Meanwhile, the naive T cells are also roaming around, from lymph node to lymph node, scanning as many DC as they can. If there’s nothing they recognize in the DCs of one lymph node, off they go to the next for more scanning.

So for a T cell to get the go signal, a tiny number of specific T cells (behaving identically to the vast number of irrelevant T cells) have to make contact with a tiny number of specific DC (hidden within the vast expanse of all the body’s lymphoid tissue), just by randomly bumping into each other.

Now, here’s a question: When you get that large pool of activated T cells a week after infection, are these the product of all (let’s say) 500 precursors, or are they all the progeny of one or two lucky precursors that managed to bump into the right DC? In other words, how efficient is the bumping-into-DC process? It’s remarkable enough that it works at all; could it, even more remarkably, be so efficient that all the possible precursors manage to find a partner in the first day?

Amazingly enough, the answer is yes, all the precursors do find a partner. A paper from Ton Schumacher’s group2 has showed that there are virtually no wallflowers. Recruitment into the activated state is close to perfect (they demonstrate 95%). They go on to calculate how many random interactions you need, to get this level of recruitment, and suggest that there have to be over 50 million interactions to get this level of recruitment — but this is still in the right ballpark from what we know about rate of interactions:

Assuming that naïve antigen-specific CD8+ T cells are present at a frequency of ~1:100,000 within a CD8+ T cell pool of ~20 x 106 cells, it would require around 59 x 106 T-DC interactions to achieve 95% recruitment, a number that is largely independent of variations in precursor frequency within the physiological range. It has been estimated that DCs are able to interact with at least 500 different T cells/hour; thus, a pool of <2000 antigen-presenting DCs could suffice to achieve this near-complete recruitment. 2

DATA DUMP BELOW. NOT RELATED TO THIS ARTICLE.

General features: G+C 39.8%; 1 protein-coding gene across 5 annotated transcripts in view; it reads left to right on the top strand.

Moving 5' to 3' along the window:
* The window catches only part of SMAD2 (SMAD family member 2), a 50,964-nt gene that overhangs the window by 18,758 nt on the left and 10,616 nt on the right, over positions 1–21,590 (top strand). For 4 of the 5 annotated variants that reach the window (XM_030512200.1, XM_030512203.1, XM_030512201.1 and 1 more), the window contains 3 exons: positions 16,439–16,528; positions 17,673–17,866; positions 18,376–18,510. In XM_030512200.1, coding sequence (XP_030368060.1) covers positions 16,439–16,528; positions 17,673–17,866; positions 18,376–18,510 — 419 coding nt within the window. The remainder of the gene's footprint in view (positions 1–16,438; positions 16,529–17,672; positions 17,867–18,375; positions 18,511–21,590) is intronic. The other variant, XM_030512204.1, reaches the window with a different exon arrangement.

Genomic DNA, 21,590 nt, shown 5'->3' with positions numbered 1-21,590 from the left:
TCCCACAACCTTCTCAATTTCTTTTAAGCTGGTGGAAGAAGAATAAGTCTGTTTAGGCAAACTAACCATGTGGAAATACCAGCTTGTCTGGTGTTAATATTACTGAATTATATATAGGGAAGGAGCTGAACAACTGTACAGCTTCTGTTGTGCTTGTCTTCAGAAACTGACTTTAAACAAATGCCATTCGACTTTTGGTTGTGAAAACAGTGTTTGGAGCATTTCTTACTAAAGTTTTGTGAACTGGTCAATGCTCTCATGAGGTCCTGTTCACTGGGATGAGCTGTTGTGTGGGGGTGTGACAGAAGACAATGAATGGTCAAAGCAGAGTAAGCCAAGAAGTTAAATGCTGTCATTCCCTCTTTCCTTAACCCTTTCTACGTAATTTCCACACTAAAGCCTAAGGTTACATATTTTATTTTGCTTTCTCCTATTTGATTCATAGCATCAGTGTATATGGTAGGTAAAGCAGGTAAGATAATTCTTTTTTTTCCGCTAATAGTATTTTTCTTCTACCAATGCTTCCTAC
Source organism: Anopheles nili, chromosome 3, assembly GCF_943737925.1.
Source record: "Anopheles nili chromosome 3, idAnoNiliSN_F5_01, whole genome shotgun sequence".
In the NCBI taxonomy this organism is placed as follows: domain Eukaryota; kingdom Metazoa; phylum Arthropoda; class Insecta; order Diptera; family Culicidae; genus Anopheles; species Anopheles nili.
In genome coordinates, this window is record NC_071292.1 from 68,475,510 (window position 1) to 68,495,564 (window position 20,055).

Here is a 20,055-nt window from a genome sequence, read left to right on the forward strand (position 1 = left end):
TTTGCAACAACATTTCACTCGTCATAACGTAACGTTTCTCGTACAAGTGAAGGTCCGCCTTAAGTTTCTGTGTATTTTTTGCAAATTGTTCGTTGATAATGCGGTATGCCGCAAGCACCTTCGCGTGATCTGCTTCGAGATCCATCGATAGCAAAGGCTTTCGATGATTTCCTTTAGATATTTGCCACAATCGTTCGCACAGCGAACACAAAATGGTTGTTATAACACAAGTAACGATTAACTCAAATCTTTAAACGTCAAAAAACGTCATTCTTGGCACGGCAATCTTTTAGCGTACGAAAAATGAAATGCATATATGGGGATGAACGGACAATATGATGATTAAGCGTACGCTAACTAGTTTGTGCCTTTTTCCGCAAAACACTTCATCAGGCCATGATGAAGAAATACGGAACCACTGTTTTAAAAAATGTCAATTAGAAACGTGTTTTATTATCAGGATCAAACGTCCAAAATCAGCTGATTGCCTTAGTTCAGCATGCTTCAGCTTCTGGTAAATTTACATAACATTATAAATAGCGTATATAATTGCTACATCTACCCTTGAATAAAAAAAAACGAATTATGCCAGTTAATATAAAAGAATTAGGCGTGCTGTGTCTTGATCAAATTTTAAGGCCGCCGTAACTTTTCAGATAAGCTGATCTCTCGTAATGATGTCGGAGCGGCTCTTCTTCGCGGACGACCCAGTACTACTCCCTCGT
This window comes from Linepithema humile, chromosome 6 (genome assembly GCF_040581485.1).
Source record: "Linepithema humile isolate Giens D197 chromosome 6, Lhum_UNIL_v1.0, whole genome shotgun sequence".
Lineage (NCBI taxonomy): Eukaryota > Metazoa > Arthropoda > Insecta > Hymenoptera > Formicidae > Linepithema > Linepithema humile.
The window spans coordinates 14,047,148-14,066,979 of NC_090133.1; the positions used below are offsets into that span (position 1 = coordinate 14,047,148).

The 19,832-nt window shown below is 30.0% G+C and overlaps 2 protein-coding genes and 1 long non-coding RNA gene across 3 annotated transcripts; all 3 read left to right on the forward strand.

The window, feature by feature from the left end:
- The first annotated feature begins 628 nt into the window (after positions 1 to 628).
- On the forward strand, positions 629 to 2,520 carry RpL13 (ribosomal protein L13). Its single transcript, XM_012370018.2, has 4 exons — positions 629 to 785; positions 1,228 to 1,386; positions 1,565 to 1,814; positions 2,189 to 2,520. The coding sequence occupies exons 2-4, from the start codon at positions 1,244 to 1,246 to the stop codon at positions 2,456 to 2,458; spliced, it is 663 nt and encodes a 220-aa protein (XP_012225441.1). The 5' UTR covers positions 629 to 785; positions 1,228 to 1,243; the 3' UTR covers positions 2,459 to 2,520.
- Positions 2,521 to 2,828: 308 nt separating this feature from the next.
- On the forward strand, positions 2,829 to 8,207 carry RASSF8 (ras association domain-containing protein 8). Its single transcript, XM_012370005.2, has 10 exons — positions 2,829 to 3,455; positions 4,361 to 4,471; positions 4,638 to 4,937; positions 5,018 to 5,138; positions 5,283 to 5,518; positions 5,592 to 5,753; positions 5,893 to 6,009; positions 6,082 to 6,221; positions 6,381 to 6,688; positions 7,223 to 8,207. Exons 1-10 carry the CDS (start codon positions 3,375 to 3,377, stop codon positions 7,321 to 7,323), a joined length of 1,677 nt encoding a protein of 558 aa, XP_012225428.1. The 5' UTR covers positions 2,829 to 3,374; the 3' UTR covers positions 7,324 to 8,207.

A couple of groups have made movies of T cell/DC interactions, and when you look at those the figures seem more plausible.  Here3 is a movie from the Cahalan lab.4  (Go to their lab page for more fascinating immunology movies, by the way.) This is two-photon microscopy, taken in the lymph node of a live mouse.  DC are green, T cells are, hmm, sort of an orangey red.  The left panel shows T cells interacting with DC that don’t have the appropriate antigen; the T cells charge in, take a quick look at the DC, bounce off, and move on to the next one.  (This movie is time-compressed, of course; we’re looking at a couple of hours here.)  On the right, we see DC that do have the appropriate target for the T cells.  Here the T cells have bumped into the DC and immediately stopped looking further; they just sort of hang with the DC, soaking up the information, and preparing to move off into the activated T cell program.

The frenetic action on the left gives a sense of the rate of interaction, and 500 T cells per hour doesn’t seem too far off.

  1. And then, as part of the same program that triggered their massive expansion, the cast majority of the expanded T cells die off again, restoring the immune system almost to the original status quo.[]
  2. van Heijst, J., Gerlach, C., Swart, E., Sie, D., Nunes-Alves, C., Kerkhoven, R., Arens, R., Correia-Neves, M., Schepers, K., & Schumacher, T. (2009). Recruitment of Antigen-Specific CD8+ T Cells in Response to Infection Is Markedly Efficient Science, 325 (5945), 1265-1269 DOI: 10.1126/science.1175455[][]